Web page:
Originally published by Brenden LaChance | Oil City News
CASPER — The Wyoming Legislature is considering joining other states in authorizing the use of “automated vehicle identification systems” to enforce speed limits and other traffic laws.
Nineteen states and the District of Columbia have laws in place which allow the use of cameras to issue speeding fines, according to the Governors Highway Safety Association.
The Wyoming Department of Transportation “has indicated that if these systems are fully implemented along I-80, I-25, Teton Pass, and in construction zones and school zones, the potential revenue increase from collections for citations could be up to $7.2 million per year,” according to the Legislative Service Office.
The Wyoming Legislature will consider Senate File 03 during their up-coming general session. Under the proposal, systems which “simultaneously record a photograph of the vehicle, the operator of the vehicle and the license plate of the vehicle” could be used to enforce traffic laws.
“Recordings or images may be entered into evidence for a speed limit violation, size or weight limit violation or other violation that endangers contractors or employees in a school or construction zone and may be discoverable for other criminal actions,” the proposed legislation states.
The legislation would require that signage be posted “in a conspicuous place not fewer than three hundred (300) feet before the area in which the automated vehicle identification device is to be operated notifying the traveling public that an automated vehicle identification device is in use immediately ahead.”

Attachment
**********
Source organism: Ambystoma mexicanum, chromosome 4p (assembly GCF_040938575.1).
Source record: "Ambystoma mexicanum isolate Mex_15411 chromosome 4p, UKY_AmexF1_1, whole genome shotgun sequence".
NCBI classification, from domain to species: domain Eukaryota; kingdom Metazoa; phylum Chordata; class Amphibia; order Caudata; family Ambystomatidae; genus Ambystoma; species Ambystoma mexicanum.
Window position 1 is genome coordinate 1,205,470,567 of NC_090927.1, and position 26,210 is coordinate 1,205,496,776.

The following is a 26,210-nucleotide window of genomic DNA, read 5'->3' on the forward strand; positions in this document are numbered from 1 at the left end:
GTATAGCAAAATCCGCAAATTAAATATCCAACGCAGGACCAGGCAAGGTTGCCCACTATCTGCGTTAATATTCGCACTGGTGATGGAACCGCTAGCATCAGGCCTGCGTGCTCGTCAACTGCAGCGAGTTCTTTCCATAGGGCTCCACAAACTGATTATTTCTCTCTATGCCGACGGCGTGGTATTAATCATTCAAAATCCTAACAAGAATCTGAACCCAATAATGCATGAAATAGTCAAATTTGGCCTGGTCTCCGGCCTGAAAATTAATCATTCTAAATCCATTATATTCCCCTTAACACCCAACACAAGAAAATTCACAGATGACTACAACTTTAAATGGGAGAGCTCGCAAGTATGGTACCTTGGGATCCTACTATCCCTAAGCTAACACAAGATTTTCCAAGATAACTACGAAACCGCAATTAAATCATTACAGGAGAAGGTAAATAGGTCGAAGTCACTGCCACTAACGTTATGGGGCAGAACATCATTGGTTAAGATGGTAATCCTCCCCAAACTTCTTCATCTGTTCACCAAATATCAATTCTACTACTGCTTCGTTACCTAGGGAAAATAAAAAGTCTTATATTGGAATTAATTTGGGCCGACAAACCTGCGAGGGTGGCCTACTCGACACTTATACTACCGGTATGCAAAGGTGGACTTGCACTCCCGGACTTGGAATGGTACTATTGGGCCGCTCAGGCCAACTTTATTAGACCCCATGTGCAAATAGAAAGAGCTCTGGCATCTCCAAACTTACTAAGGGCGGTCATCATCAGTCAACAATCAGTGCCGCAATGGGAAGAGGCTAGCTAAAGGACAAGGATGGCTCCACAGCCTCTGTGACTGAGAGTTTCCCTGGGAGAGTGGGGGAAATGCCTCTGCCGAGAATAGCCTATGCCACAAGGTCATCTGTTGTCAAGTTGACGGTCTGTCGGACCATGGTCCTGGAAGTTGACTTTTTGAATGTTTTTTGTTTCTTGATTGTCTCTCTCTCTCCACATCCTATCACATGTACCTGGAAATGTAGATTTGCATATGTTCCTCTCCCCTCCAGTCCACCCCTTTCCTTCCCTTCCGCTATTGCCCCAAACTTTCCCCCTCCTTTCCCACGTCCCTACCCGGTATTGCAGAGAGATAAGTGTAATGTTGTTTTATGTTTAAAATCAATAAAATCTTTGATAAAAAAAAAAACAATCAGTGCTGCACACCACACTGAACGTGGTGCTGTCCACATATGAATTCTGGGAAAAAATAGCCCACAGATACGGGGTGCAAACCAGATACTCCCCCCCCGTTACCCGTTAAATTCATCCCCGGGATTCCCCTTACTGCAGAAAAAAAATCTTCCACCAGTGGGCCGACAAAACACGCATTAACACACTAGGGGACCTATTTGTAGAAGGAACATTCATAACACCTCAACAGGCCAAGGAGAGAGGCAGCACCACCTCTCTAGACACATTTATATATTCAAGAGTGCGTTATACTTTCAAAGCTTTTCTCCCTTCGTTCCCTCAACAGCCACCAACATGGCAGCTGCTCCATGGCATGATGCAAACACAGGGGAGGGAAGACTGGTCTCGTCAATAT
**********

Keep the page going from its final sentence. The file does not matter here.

If the automated systems detect and record evidence of a traffic violation but are not able to identify the driver of the vehicle, the vehicle’s registered owner would be issued a fine “not to exceed the statutory maximum amount for the violation plus assessed fees.”
While registered vehicle owners could face fines in cases where the identity of the driver is unknown, the legislation would protect registered vehicle owners from having their driver’s license suspended. Furthermore, the violation would not be considered a conviction under Wyoming Statute 31‑5‑1201 “or as a prior conviction for any other purpose.”
If a registered vehicle owner “did not provide express or implied consent to the person who was operating the vehicle at the time of the violation,” this would constitute a defense to the violation under the proposal. Another defense would be that the registered vehicle owner transferred ownership of the vehicle prior to the recording of the violation.
The legislation is sponsored by the Joint Transportation, Highways & Military Affairs Interim Committee.
The Wyoming Legislature is set to initially convene their 2021 general session on Jan. 12, 2021. However, they are likely to delay the working days of the session until a later date due to the COVID-19 pandemic.